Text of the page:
Manifesting a woman’s dream of
renewal for the spirit of all women
Village of Lake George, on the southern fringe of New York’s Adirondack
Mountains, is a Mecca for tourists, poised at the south end of the
32-mile lake for which it is named. Motels and eateries line Canada
Street, along with shops promising everything from T-shirts to tattoos.
On hot summer days, Million Dollar Beach and its smaller counterpart at
Shephard’s Park are packed with swimmers and sun worshipers. The cannon
at Fort William Henry booms at predictable intervals and a calliope
pipes tunes as an old paddle-wheeler filled with passengers churns its
way along a sight-seeing route a few miles down the lake and back again.
There’s no shortage of daytime activities and shopping in Lake George
Village, and at dusk the rollicking nightlife begins.
those looking for quiet respite from life’s hustle, a very different
sort of experience lies on the opposite shore, where Wiawaka Holiday
House nestles beneath stately trees at the water’s edge a scant mile or
two from the village. This century-old idyllic retreat was established
when the shores and islands of the lake were bejeweled by lavish summer
estates of wealthy moguls and celebrities.
particular site once was graced by the United States Hotel, one of the
earliest resorts on Lake George, built in 1850. Francis Crosby bought
the site in 1858, and in 1873 built Crosbyside, his lovely Victorian
home. Three years later he added two lakeside cottages, “Rose” and
“Mayflower,” to accommodate his most important clients.
opened in 1903 as a retreat for women who
worked in Troy
the lakeside cottages built by Crosby
Near the end of the 19th
century, Mary Wiltsie Fuller, daughter of a Troy, NY, industrialist,
prevailed upon her wealthy friends Spencer and Katrina Trask, to help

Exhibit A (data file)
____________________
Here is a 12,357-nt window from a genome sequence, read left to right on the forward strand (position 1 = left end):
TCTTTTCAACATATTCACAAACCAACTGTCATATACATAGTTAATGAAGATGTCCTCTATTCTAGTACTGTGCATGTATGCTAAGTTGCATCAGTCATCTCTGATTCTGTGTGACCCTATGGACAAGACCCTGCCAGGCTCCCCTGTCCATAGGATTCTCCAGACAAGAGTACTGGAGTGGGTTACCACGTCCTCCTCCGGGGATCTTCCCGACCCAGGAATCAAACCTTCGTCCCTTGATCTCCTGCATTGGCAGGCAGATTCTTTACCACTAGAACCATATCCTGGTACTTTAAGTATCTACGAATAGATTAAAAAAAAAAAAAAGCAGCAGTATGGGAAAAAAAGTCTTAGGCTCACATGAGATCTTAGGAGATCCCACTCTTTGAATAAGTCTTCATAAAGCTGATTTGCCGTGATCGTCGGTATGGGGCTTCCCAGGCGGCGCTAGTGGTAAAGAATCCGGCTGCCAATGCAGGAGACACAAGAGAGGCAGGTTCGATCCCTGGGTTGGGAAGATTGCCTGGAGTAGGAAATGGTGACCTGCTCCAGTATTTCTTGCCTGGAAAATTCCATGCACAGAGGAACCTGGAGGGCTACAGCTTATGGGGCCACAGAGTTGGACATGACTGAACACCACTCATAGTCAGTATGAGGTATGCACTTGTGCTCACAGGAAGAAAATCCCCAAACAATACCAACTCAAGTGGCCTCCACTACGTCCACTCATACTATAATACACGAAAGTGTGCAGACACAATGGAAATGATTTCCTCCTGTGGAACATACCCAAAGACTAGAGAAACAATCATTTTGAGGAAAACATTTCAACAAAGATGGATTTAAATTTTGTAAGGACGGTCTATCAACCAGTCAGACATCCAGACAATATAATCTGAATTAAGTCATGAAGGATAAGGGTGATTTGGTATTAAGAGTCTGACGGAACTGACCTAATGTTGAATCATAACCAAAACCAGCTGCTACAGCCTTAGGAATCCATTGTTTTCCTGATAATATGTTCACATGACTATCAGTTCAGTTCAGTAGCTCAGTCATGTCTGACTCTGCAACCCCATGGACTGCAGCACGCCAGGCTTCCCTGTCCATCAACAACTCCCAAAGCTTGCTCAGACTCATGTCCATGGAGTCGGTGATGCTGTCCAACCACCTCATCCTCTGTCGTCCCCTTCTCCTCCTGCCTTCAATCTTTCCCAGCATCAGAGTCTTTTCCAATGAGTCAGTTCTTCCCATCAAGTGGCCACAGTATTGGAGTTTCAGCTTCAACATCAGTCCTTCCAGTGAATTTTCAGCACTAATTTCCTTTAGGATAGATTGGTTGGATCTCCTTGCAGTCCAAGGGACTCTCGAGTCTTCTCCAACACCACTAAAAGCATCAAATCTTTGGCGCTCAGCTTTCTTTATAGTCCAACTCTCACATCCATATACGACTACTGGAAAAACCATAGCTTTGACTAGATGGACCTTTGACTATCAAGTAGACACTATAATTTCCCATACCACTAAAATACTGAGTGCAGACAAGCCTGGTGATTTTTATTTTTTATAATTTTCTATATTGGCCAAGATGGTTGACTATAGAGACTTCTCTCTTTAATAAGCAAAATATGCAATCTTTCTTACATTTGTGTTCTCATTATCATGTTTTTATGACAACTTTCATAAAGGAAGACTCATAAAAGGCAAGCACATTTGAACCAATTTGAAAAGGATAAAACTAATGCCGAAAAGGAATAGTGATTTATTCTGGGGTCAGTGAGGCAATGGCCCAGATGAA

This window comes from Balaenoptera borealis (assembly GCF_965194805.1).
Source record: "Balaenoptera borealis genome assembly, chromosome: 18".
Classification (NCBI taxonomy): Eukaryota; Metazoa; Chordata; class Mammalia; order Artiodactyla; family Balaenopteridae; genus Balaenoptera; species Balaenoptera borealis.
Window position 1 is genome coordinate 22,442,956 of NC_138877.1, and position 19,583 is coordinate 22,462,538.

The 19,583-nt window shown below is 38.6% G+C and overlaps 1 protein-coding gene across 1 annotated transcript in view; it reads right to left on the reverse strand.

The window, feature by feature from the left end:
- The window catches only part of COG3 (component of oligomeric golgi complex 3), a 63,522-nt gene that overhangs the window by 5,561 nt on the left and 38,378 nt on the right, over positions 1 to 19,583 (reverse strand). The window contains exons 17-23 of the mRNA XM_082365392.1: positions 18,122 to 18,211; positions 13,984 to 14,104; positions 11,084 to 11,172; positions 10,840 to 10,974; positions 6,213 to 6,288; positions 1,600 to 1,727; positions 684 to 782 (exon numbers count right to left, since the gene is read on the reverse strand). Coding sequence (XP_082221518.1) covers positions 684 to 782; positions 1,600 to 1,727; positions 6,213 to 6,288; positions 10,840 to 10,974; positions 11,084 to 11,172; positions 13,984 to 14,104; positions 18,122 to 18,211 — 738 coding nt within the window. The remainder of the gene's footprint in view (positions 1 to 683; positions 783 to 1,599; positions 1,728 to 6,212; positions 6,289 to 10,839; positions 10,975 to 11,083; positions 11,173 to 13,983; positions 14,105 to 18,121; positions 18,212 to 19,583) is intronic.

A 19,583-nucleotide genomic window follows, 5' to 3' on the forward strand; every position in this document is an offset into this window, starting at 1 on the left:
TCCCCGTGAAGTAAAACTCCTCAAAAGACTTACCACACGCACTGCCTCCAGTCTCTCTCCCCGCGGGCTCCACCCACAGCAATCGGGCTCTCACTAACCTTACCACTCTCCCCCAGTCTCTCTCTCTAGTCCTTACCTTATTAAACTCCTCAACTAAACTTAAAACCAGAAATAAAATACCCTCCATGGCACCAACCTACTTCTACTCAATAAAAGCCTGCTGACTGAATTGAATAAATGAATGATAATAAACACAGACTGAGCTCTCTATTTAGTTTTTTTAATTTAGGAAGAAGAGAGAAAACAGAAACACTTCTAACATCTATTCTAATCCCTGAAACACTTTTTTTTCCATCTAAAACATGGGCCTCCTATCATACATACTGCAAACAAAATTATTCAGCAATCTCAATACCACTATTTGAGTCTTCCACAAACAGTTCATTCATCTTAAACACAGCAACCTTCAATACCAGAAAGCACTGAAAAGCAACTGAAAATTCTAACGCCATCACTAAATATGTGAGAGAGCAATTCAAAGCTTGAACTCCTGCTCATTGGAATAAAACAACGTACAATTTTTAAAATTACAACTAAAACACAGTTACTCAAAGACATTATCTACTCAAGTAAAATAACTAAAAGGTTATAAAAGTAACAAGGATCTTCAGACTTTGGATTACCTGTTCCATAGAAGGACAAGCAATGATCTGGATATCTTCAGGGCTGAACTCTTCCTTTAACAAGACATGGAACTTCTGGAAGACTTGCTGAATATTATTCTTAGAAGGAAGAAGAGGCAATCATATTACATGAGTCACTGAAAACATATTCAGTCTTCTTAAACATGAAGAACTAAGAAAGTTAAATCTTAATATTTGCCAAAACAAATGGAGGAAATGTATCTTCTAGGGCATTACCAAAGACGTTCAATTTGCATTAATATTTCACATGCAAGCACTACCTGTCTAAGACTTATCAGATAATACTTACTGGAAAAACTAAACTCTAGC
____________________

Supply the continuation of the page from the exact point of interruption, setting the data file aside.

her provide a retreat for women factory workers who needed a place to
get away from the drudgery of their jobs as collar workers and
laundresses in the Troy, NY, shirt factories. She knew they needed an
affordable place in which to restore their spirit and energies.
Fuller must have been most persuasive. In 1903 the Trasks bought this
lakeside property and did some remodeling of the cottages. The property
was named “Wiawaka,” a word meaning “spirit of women,” and they leased
it to Fuller.
Meanwhile, on an adjacent parcel of property, the Trasks, who had long
wanted to create a special place for artists, built a sixteen-room
“dormitory” for that purpose. In the early years this Adirondack lodge,
dubbed “Wakonda,” sheltered many painters and sculptors, their number
including the acclaimed modernist Georgia Totto O’Keeffe (b. 1887, d.
1986), said to have stayed for three weeks one summer early in her
career. Within a couple of years, the Trasks sold both properties to
Mary Fuller for the sum of one dollar and a bouquet of flowers. She was
free to fulfill her dream of operating a retreat for women, and the
Trasks turned their energies to developing the 400-acre estate they
owned in Saratoga Springs into Yaddo, an artist’s colony, a prestigious
retreat that still exists today, and which boasts an unparalleled
history of nurturing artists and writers to outstanding successes. (http://yaddo.org/yaddo/history.shtml)